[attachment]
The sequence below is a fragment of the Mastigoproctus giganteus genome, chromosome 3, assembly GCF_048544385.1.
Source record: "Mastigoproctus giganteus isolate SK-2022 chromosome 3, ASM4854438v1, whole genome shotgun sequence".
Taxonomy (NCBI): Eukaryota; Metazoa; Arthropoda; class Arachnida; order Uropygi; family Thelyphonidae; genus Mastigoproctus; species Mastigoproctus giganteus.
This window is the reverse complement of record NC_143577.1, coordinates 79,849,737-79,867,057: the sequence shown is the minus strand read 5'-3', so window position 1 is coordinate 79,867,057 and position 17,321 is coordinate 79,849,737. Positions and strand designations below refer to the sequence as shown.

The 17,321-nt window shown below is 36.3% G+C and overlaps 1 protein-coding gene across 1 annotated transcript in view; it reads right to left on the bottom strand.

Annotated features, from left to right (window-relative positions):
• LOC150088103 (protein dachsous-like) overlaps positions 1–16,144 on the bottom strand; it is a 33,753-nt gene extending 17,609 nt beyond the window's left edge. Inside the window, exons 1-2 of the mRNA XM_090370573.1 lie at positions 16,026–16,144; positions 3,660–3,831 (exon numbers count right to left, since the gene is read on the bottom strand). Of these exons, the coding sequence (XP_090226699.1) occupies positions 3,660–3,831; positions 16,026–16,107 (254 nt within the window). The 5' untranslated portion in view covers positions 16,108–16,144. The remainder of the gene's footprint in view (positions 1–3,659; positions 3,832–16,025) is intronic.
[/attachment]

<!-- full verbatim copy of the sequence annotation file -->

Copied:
The sequence below is a fragment of the Mastigoproctus giganteus genome, chromosome 3, assembly GCF_048544385.1.
Source record: "Mastigoproctus giganteus isolate SK-2022 chromosome 3, ASM4854438v1, whole genome shotgun sequence".
Taxonomy (NCBI): Eukaryota; Metazoa; Arthropoda; class Arachnida; order Uropygi; family Thelyphonidae; genus Mastigoproctus; species Mastigoproctus giganteus.
This window is the reverse complement of record NC_143577.1, coordinates 79,849,737-79,867,057: the sequence shown is the minus strand read 5'-3', so window position 1 is coordinate 79,867,057 and position 17,321 is coordinate 79,849,737. Positions and strand designations below refer to the sequence as shown.

The 17,321-nt window shown below is 36.3% G+C and overlaps 1 protein-coding gene across 1 annotated transcript in view; it reads right to left on the bottom strand.

Annotated features, from left to right (window-relative positions):
• LOC150088103 (protein dachsous-like) overlaps positions 1–16,144 on the bottom strand; it is a 33,753-nt gene extending 17,609 nt beyond the window's left edge. Inside the window, exons 1-2 of the mRNA XM_090370573.1 lie at positions 16,026–16,144; positions 3,660–3,831 (exon numbers count right to left, since the gene is read on the bottom strand). Of these exons, the coding sequence (XP_090226699.1) occupies positions 3,660–3,831; positions 16,026–16,107 (254 nt within the window). The 5' untranslated portion in view covers positions 16,108–16,144. The remainder of the gene's footprint in view (positions 1–3,659; positions 3,832–16,025) is intronic.